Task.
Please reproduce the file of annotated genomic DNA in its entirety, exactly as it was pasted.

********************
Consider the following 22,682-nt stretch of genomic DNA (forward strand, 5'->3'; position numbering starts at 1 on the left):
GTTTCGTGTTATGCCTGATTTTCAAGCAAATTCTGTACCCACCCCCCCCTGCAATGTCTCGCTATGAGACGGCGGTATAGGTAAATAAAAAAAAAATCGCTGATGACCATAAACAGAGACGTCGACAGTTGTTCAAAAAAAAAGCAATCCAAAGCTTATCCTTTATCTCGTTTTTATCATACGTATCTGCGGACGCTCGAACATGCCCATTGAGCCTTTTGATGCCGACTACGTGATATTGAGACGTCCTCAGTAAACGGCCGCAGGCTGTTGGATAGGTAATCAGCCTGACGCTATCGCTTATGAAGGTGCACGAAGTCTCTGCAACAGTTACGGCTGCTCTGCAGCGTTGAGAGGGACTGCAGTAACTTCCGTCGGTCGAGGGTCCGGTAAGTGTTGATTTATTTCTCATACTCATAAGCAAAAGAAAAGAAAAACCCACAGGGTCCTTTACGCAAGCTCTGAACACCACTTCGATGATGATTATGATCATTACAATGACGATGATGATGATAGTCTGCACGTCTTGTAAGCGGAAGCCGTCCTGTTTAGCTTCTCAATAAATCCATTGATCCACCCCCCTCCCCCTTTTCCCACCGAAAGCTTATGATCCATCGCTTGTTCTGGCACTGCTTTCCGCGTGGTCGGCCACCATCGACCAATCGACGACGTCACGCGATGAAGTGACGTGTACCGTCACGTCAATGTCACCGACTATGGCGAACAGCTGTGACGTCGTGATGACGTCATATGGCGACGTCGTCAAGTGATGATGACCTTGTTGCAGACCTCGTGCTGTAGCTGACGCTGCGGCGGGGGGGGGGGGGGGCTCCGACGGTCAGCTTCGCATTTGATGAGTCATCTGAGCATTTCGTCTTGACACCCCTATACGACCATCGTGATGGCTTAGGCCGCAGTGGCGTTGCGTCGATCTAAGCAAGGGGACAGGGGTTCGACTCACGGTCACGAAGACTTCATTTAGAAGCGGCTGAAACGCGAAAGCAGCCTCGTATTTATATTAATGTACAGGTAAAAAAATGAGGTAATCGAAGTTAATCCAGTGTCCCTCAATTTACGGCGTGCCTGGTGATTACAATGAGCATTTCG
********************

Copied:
Consider the following 22,682-nt stretch of genomic DNA (forward strand, 5'->3'; position numbering starts at 1 on the left):
GTTTCGTGTTATGCCTGATTTTCAAGCAAATTCTGTACCCACCCCCCCCTGCAATGTCTCGCTATGAGACGGCGGTATAGGTAAATAAAAAAAAAATCGCTGATGACCATAAACAGAGACGTCGACAGTTGTTCAAAAAAAAAGCAATCCAAAGCTTATCCTTTATCTCGTTTTTATCATACGTATCTGCGGACGCTCGAACATGCCCATTGAGCCTTTTGATGCCGACTACGTGATATTGAGACGTCCTCAGTAAACGGCCGCAGGCTGTTGGATAGGTAATCAGCCTGACGCTATCGCTTATGAAGGTGCACGAAGTCTCTGCAACAGTTACGGCTGCTCTGCAGCGTTGAGAGGGACTGCAGTAACTTCCGTCGGTCGAGGGTCCGGTAAGTGTTGATTTATTTCTCATACTCATAAGCAAAAGAAAAGAAAAACCCACAGGGTCCTTTACGCAAGCTCTGAACACCACTTCGATGATGATTATGATCATTACAATGACGATGATGATGATAGTCTGCACGTCTTGTAAGCGGAAGCCGTCCTGTTTAGCTTCTCAATAAATCCATTGATCCACCCCCCTCCCCCTTTTCCCACCGAAAGCTTATGATCCATCGCTTGTTCTGGCACTGCTTTCCGCGTGGTCGGCCACCATCGACCAATCGACGACGTCACGCGATGAAGTGACGTGTACCGTCACGTCAATGTCACCGACTATGGCGAACAGCTGTGACGTCGTGATGACGTCATATGGCGACGTCGTCAAGTGATGATGACCTTGTTGCAGACCTCGTGCTGTAGCTGACGCTGCGGCGGGGGGGGGGGGGGGCTCCGACGGTCAGCTTCGCATTTGATGAGTCATCTGAGCATTTCGTCTTGACACCCCTATACGACCATCGTGATGGCTTAGGCCGCAGTGGCGTTGCGTCGATCTAAGCAAGGGGACAGGGGTTCGACTCACGGTCACGAAGACTTCATTTAGAAGCGGCTGAAACGCGAAAGCAGCCTCGTATTTATATTAATGTACAGGTAAAAAAATGAGGTAATCGAAGTTAATCCAGTGTCCCTCAATTTACGGCGTGCCTGGTGATTACAATGAGCATTTCG